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JavaServer Pages, conclusion


If you've taken a look at J2EE and JavaServer Pages technology, and want to examine JSP more closely, you've come to the right place. This article is the second of two parts, excerpted from chapter three of Beginning J2EE 1.4 From Novice to Professional, written by James L. Weaver, Kevin Mukhar, and Jim Crume (Apress, 2004; ISBN: 1590593413).

Author Info:
By: Apress Publishing
Rating: 4 stars4 stars4 stars4 stars4 stars / 17
November 10, 2005
TABLE OF CONTENTS:
  1. · JavaServer Pages, conclusion
  2. · The config Object
  3. · Try It Out: Using JavaBeans in JSP Pages
  4. · Translation and Compilation
  5. · The Deployment Descriptor
  6. · Including and Forwarding from JSP Pages
  7. · Summary

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JavaServer Pages, conclusion
(Page 1 of 7 )

The first part of this article introduced you to JavaServer Pages, their elements, and how to deploy web applications in J2EE and Tomcat. This article concludes the chapter.

JSP Initialization and End-of-Life

In the JSP lifecycle section above, I mentioned that you can add methods to your JSP that will be called when the JSP is initialized and when the JSP is destroyed. These methods are declared using the declaration scripting element.

When you need to perform one-time initialization of the JSP, you would add this method to the JSP:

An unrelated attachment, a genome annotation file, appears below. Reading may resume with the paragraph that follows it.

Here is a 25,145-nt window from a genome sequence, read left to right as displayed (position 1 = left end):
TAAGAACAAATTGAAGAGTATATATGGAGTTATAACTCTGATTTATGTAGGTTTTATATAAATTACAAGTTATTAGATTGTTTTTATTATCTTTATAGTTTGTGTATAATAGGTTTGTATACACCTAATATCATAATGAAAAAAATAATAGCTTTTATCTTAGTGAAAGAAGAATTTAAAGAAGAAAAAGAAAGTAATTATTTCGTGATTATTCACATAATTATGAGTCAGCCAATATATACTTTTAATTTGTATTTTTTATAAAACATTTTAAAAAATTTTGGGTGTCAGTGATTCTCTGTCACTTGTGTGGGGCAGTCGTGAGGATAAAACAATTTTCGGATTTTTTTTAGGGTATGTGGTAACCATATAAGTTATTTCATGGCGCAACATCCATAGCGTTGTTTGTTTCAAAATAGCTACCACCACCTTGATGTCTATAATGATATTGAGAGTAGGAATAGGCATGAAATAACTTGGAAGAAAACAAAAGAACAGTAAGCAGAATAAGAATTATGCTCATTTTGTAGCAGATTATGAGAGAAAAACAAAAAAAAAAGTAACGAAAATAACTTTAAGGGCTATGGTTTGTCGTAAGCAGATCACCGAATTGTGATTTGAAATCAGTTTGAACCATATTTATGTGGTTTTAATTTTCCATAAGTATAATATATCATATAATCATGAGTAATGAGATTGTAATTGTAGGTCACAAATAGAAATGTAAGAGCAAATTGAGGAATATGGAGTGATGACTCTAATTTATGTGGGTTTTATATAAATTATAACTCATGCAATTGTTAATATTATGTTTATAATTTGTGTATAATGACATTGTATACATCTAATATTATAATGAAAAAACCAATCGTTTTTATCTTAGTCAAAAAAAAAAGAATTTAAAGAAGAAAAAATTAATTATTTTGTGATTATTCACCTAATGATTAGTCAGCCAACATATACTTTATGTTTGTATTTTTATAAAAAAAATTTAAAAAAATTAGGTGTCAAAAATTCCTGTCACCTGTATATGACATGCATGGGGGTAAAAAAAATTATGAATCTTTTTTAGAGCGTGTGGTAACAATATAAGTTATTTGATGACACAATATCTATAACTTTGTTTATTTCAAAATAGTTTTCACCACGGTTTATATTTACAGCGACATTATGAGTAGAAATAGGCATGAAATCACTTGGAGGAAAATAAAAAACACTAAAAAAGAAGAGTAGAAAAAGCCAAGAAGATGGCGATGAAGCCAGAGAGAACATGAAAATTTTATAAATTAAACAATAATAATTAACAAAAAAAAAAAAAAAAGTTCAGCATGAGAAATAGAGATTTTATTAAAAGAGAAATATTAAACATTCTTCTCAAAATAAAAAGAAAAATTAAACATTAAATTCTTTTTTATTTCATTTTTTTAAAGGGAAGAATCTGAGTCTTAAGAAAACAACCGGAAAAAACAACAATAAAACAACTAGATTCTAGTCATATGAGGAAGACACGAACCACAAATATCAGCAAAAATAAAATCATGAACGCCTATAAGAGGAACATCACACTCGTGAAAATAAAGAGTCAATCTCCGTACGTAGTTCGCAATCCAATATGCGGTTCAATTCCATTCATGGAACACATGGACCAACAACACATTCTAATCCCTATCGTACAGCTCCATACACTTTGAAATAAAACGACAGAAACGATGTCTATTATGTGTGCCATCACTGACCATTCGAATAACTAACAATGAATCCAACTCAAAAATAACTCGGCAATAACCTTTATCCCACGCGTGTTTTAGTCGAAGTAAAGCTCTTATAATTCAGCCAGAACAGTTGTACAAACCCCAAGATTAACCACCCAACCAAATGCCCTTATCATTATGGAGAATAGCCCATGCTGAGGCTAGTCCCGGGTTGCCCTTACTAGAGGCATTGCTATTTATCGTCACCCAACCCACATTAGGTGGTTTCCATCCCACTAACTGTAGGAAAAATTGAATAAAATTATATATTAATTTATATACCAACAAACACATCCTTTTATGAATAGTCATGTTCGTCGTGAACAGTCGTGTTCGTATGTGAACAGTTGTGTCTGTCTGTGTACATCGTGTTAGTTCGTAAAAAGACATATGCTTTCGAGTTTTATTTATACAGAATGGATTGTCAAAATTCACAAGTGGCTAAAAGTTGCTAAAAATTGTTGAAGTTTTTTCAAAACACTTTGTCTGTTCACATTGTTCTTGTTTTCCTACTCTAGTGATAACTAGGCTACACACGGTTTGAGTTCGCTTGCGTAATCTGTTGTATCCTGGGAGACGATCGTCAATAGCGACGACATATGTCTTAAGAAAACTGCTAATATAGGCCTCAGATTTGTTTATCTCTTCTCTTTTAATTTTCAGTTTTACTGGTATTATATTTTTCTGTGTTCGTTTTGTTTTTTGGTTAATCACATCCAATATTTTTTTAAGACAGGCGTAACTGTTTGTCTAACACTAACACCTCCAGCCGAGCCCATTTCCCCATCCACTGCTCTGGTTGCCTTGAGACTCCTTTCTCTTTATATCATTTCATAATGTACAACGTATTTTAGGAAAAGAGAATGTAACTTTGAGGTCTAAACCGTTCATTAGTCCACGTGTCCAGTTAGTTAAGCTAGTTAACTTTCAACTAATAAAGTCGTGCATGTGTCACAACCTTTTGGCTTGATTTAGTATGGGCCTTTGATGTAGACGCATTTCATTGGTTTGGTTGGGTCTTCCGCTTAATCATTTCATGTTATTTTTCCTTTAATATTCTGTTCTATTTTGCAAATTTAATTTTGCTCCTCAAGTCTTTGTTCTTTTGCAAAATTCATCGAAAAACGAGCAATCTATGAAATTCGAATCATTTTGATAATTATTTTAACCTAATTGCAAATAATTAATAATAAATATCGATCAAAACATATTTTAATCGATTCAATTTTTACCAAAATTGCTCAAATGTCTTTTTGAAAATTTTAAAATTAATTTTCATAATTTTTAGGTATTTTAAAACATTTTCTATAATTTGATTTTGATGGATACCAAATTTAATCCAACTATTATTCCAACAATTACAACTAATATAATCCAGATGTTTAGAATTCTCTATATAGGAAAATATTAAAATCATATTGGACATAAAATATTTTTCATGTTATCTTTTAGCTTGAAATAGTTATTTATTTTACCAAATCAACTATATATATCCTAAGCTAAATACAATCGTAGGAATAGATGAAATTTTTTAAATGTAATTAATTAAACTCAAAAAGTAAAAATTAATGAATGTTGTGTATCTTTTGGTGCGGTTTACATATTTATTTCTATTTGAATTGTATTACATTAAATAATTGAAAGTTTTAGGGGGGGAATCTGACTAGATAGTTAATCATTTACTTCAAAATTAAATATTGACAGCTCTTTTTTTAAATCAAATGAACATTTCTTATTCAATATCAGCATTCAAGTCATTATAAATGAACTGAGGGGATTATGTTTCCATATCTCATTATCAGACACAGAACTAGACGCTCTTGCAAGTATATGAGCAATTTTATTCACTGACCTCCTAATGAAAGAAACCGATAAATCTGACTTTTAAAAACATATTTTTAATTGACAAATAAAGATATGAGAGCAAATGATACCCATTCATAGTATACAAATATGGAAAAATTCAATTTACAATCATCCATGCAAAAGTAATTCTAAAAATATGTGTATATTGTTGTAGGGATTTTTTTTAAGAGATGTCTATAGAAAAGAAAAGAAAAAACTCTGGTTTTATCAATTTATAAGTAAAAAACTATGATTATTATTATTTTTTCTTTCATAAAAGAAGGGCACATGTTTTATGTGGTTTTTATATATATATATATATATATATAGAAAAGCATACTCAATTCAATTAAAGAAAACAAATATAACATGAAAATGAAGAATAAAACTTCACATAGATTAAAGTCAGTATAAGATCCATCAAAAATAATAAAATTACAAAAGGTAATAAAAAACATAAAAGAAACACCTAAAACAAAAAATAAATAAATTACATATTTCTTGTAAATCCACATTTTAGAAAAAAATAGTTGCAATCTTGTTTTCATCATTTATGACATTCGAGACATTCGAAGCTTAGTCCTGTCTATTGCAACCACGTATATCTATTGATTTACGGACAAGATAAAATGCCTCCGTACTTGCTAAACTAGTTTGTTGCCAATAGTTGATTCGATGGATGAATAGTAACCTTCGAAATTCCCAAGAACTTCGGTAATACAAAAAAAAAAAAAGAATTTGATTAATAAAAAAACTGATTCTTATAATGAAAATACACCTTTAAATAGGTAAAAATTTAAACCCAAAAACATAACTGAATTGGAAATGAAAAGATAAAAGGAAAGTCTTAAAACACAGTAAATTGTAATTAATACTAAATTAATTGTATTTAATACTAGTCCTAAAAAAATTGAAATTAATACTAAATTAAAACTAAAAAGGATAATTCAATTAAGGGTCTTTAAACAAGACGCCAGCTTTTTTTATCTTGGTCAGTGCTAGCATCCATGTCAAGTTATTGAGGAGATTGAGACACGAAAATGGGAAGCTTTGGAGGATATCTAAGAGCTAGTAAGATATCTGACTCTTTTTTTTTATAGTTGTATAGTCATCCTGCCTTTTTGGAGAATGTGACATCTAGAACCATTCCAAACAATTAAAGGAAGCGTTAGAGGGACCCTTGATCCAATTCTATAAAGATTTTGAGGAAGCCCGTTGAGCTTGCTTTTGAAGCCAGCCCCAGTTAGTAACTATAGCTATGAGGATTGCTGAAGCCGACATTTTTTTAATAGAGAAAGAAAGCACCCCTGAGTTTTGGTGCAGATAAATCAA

<%!
 
public void jspInit() {
   
// ...perform one time initialization.
   
// ...this method is called only once per JSP, not per
  request
 
}
  %>

If you need to clean up any resources used by the JSP, you would add this method to the JSP:

  <%!
  public void jspDestroy() {
    // ...perform one time cleanup of resources
  }
  %>

If you dont need to perform initialization or cleanup, you do not need to add these methods to the JSP.

Implicit Objects

The previous section stated that the properties of a JavaBean can be set from the parameters in the request sent by the client browser. Your JSP can also access the clients request directly. You access the clients request through an object named request. In addition to the request object, the JSP model provides you with a number of other implicit objects. These objects are implicit because a JSP has access to and can use them without needing to explicitly declare and initialize the objects. Implicit objects are used within scriptlet and expression elements. In this section, we will look at these implicit objects:

  • request
  • response

  • out

  • session

  • config
  • exception
  • application

     

In this section, I will show the methods of these objects that you will be using the most. You should consult the Javadoc for the complete list and explanation of all the available methods.

The request Object

JSP pages are web components that respond to and process HTTP requests. The request implicit object represents this HTTP request. Through the request object, you can access the HTTP headers, the request parameters, and other information about the request. You will most often use this object to read the request parameters.

When a browser submits a request to a server, it can send information along with the request in the form of request parameters. These take two forms: